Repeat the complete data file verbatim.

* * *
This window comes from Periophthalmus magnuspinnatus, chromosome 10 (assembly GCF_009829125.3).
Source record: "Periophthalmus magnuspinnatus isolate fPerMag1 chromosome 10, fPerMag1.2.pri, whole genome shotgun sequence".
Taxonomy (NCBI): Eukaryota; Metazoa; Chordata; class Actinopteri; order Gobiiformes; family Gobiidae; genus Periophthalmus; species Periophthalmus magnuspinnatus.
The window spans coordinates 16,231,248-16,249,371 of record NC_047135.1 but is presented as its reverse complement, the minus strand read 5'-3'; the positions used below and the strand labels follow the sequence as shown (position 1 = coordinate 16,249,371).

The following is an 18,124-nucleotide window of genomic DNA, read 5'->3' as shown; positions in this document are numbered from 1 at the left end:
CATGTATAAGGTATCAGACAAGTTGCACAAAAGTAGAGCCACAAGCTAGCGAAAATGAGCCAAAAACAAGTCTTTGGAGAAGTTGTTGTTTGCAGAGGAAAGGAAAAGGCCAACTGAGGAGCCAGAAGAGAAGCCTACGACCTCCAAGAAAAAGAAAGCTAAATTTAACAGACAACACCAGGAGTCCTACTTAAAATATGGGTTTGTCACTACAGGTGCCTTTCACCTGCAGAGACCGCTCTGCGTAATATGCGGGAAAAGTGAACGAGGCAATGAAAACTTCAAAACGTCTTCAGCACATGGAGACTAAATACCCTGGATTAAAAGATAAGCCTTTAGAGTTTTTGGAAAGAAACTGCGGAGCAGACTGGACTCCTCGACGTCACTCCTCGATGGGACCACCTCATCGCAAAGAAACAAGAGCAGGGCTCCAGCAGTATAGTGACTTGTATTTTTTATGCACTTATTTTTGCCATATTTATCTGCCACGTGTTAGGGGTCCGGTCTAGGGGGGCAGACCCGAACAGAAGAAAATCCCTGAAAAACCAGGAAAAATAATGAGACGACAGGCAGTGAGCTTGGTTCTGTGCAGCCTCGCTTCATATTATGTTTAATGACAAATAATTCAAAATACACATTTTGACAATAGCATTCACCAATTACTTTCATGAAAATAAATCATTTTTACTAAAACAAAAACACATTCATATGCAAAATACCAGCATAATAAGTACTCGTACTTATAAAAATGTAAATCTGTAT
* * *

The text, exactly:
This window comes from Periophthalmus magnuspinnatus, chromosome 10 (assembly GCF_009829125.3).
Source record: "Periophthalmus magnuspinnatus isolate fPerMag1 chromosome 10, fPerMag1.2.pri, whole genome shotgun sequence".
Taxonomy (NCBI): Eukaryota; Metazoa; Chordata; class Actinopteri; order Gobiiformes; family Gobiidae; genus Periophthalmus; species Periophthalmus magnuspinnatus.
The window spans coordinates 16,231,248-16,249,371 of record NC_047135.1 but is presented as its reverse complement, the minus strand read 5'-3'; the positions used below and the strand labels follow the sequence as shown (position 1 = coordinate 16,249,371).

The following is an 18,124-nucleotide window of genomic DNA, read 5'->3' as shown; positions in this document are numbered from 1 at the left end:
CATGTATAAGGTATCAGACAAGTTGCACAAAAGTAGAGCCACAAGCTAGCGAAAATGAGCCAAAAACAAGTCTTTGGAGAAGTTGTTGTTTGCAGAGGAAAGGAAAAGGCCAACTGAGGAGCCAGAAGAGAAGCCTACGACCTCCAAGAAAAAGAAAGCTAAATTTAACAGACAACACCAGGAGTCCTACTTAAAATATGGGTTTGTCACTACAGGTGCCTTTCACCTGCAGAGACCGCTCTGCGTAATATGCGGGAAAAGTGAACGAGGCAATGAAAACTTCAAAACGTCTTCAGCACATGGAGACTAAATACCCTGGATTAAAAGATAAGCCTTTAGAGTTTTTGGAAAGAAACTGCGGAGCAGACTGGACTCCTCGACGTCACTCCTCGATGGGACCACCTCATCGCAAAGAAACAAGAGCAGGGCTCCAGCAGTATAGTGACTTGTATTTTTTATGCACTTATTTTTGCCATATTTATCTGCCACGTGTTAGGGGTCCGGTCTAGGGGGGCAGACCCGAACAGAAGAAAATCCCTGAAAAACCAGGAAAAATAATGAGACGACAGGCAGTGAGCTTGGTTCTGTGCAGCCTCGCTTCATATTATGTTTAATGACAAATAATTCAAAATACACATTTTGACAATAGCATTCACCAATTACTTTCATGAAAATAAATCATTTTTACTAAAACAAAAACACATTCATATGCAAAATACCAGCATAATAAGTACTCGTACTTATAAAAATGTAAATCTGTAT